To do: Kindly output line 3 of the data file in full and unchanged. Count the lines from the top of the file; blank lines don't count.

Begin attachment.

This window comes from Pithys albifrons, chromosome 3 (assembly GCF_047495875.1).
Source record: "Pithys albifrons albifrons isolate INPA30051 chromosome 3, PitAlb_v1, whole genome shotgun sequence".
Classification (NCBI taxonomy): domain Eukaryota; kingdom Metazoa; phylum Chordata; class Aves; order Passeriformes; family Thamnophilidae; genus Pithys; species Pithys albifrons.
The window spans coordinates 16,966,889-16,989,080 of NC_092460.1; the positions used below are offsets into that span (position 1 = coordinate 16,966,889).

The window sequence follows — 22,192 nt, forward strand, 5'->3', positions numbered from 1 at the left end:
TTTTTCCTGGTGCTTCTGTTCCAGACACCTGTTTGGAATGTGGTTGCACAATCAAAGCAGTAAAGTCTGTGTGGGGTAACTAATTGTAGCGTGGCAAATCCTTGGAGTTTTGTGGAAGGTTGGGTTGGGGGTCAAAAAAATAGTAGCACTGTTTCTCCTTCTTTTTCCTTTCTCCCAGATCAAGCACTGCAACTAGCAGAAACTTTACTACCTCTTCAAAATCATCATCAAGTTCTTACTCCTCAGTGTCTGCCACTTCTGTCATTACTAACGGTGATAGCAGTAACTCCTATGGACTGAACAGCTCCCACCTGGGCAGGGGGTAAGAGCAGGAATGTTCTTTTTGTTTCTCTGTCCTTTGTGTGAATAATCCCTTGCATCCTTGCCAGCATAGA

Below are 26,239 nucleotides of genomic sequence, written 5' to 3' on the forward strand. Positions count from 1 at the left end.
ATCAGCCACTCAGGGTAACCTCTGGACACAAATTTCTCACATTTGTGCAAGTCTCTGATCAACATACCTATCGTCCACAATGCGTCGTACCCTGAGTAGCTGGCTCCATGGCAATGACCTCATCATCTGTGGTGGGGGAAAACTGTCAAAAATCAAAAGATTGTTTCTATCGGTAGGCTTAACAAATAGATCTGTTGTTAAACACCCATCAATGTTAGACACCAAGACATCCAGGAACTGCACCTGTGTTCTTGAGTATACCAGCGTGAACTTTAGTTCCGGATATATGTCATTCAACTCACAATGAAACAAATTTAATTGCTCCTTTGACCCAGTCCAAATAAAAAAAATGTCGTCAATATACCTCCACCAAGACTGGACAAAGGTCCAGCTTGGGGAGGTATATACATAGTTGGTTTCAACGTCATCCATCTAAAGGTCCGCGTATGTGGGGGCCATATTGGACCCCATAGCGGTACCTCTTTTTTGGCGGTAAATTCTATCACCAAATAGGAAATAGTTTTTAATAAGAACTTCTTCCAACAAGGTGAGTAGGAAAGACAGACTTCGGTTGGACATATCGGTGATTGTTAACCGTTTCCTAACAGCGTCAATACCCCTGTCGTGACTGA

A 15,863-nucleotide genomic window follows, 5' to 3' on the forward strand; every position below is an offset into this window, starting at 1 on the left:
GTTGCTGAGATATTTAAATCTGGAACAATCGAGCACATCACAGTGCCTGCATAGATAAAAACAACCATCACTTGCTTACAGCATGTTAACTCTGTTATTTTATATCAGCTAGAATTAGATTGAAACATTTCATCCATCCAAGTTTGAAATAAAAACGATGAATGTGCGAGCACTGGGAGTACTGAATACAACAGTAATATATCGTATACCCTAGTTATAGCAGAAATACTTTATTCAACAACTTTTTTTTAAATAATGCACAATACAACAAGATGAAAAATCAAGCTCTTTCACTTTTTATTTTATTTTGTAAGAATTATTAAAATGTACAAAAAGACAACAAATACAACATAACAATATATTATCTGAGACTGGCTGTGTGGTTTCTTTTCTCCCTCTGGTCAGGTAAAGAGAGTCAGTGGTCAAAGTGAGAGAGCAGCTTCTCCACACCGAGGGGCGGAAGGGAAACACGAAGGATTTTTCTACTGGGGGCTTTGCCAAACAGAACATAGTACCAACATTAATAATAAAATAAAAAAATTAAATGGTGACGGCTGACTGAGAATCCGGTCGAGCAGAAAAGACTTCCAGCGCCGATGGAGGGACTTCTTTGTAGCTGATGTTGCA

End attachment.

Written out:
Classification (NCBI taxonomy): domain Eukaryota; kingdom Metazoa; phylum Chordata; class Aves; order Passeriformes; family Thamnophilidae; genus Pithys; species Pithys albifrons.